20. Diversification. In which of the following situations would you get the largest reduction in risk by spreading your portfolio across two stocks?

a. The stock returns vary with each other.

b. The stock returns are independent.

c. The stock returns vary against each other.

21. Market Risk. Which firms of each pair would you expect to have greater market risk:

a. General Steel or General Food Supplies.

b. Club Med or General Cinemas.

22. Risk and Return. A stock will provide a rate of return of either -20 percent or +30 percent.

a. If both possibilities are equally likely, calculate the expected return and standard deviation.

b. If Treasury bills yield 5 percent, and investors believe that the stock offers a satisfactory expected return, what must the market risk of the stock be?

23. Unique versus Market Risk. Sassafras Oil is staking all its remaining capital on wildcat exploration off the Côte d'Huile. There is a 10 percent chance of discovering a field with reserves of 50 million barrels. If it finds oil, it will immediately sell the reserves to Big Oil, at a price depending on the state of the economy. Thus the possible payoffs are as follows:

Value of Reserves, Value of Reserves, Value of per Barrel 50 Million Barrels Dryholes

Boom

Normal economy Recession

$200,000,000 $250,000,000 $300,000,000

Is Sassafras Oil a risky investment for a diversified investor in the stock market—compared, say, to the stock of Leaning Tower of Pita, described in problem 14? Explain.

Brealey-Myers: I III. Risk I 9. Introduction to Risk, I I © The McGraw-Hill

Fundamentals of Corporate Return, and the Opportunity Companies, 2001

Finance, Third Edition Cost of Capital

286 PART THREE Risk

Solutions to

Self-Test

Questions

The bond price at the end of the year is $1,050. Therefore, the capital gain on each bond is $1,050 - 1,020 = $30. Your dollar return is the sum of the income from the bond, $80, plus the capital gain, $30, or $110. The rate of return is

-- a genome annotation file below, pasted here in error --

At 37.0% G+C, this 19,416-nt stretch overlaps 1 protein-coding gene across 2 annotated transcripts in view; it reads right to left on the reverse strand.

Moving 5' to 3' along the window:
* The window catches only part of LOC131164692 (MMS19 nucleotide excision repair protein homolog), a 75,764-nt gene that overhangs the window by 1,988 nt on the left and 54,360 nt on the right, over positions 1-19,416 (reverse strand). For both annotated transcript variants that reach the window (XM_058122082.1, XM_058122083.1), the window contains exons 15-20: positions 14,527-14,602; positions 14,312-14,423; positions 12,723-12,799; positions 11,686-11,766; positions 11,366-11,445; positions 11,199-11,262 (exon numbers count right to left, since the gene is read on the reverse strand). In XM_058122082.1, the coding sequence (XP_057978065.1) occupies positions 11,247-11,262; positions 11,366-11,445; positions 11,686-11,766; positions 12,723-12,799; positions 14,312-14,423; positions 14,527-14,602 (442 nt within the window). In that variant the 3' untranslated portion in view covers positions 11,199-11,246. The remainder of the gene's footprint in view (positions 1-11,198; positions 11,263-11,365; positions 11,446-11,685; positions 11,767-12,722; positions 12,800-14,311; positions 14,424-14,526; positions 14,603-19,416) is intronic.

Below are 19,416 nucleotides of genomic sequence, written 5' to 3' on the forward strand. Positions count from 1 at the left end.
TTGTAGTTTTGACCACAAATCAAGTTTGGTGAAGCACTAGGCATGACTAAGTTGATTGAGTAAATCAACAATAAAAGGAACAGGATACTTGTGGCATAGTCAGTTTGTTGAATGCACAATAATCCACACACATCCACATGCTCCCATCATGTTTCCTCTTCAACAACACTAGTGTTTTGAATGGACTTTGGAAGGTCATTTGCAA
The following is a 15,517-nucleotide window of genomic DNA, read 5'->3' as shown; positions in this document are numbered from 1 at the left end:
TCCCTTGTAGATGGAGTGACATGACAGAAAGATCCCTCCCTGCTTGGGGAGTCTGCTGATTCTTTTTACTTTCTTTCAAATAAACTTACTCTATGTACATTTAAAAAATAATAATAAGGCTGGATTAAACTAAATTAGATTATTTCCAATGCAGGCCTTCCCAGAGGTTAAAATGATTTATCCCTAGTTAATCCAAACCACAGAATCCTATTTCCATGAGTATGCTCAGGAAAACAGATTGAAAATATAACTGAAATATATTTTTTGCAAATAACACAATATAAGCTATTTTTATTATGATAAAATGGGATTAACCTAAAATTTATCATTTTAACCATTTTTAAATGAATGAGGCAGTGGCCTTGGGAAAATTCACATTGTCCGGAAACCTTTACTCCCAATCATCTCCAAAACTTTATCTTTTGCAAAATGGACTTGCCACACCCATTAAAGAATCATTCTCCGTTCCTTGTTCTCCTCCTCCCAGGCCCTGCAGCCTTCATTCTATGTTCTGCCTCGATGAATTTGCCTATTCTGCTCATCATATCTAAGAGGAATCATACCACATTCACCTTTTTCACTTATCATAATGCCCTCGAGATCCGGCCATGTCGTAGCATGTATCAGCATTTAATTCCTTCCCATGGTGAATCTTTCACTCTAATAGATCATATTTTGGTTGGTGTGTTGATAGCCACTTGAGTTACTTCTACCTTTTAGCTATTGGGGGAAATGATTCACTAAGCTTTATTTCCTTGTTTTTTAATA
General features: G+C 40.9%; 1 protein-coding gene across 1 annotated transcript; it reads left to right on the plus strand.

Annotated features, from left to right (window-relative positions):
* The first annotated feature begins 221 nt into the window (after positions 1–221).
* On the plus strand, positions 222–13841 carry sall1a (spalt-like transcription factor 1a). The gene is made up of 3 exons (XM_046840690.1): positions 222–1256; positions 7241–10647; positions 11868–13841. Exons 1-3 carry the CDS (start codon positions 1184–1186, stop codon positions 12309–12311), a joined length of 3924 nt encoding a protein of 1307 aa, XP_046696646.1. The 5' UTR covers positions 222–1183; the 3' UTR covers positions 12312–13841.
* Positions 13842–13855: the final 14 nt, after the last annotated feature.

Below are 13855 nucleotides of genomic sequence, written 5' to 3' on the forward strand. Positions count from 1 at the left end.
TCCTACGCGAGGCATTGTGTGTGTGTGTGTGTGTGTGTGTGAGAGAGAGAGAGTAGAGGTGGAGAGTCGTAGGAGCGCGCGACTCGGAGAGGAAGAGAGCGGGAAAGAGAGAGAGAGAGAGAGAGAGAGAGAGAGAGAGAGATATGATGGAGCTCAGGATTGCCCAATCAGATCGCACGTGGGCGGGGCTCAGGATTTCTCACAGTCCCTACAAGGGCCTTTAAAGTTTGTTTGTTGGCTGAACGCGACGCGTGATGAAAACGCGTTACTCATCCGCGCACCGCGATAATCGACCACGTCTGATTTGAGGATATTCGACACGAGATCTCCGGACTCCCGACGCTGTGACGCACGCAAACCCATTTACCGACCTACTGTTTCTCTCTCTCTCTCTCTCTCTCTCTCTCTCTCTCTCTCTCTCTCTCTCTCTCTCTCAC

Income plus capital gain =

Original price 1,020

Real rate of return is

1 + nominal return 1 + inflation rate

1.108 1.04

9.2 The risk premium on stocks is the average return in excess of Treasury bills. This was 14.7 - 5.2 = 9.5%. The maturity premium is the average return on Treasury bonds minus the return on Treasury bills. It was 6.4 - 5.2 = 1.2%.

9.3 Rate of Return Deviation Squared Deviation

+70%

+60%

3,600

+10

0

0

+10

0

0

-50

-60

3,600

Variance = average of squared deviations = 7,200/4 = 1,800

Standard deviation = square root of variance = V 1,800 = 42.4, or about 42%

Variance = average of squared deviations = 7,200/4 = 1,800

Standard deviation = square root of variance = V 1,800 = 42.4, or about 42%

9.4 The standard deviation should decrease because there is now a lower probability of the more extreme outcomes. The expected rate of return on the auto stock is now

The variance is

[.3 x (-8 - 5)2] + [.4 x (5 - 5)2] + [.3 x (18 - 5)2] = 101.4

The standard deviation is = 10.07 percent, which is lower than the value assuming equal probabilities of each scenario.

9.5 The gold mining stock's returns are more highly correlated with the silver mining company than with a car company. As a result, the automotive firm will offer a greater diversification benefit. The power of diversification is lowest when rates of return are highly correlated, performing well or poorly in tandem. Shifting the portfolio from one such firm to another has little impact on overall risk.

9.6 The success of this project depends on the experiment. Success does not depend on the performance of the overall economy. The experiment creates a diversifiable risk. A portfolio of many stocks will embody "bets" on many such unique risks. Some bets will work out and some will fail. Because the outcomes of these risks do not depend on common factors, such as the overall state of the economy, the risks will tend to cancel out in a well-diversified portfolio.

9.7 a. The luxury restaurant will be more sensitive to the state of the economy because expense account meals will be curtailed in a recession. Burger Queen meals should be relatively recession-proof.

b. The paint company that sells to the auto producers will be more sensitive to the state of the economy. In a downturn, auto sales fall dramatically as consumers stretch the lives of their cars. In contrast, in a recession, more people "do it themselves," which makes paint sales through small stores more stable and less sensitive to the economy.

Brealey-Myers: Fundamentals of Corporate Finance, Third Edition

III. Risk

10. Risk, Return, and Capital Budgeting

© The McGraw-Hill Companies, 2001

Brealey-Myers: Fundamentals of Corporate Finance, Third Edition

III. Risk

10. Risk, Return, and Capital Budgeting

© The McGraw-Hill Companies, 2001

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Responses

  • CHANTELLE BRUCE
    What happens to the opportunity cost of capital if investors be some conservative?
    7 years ago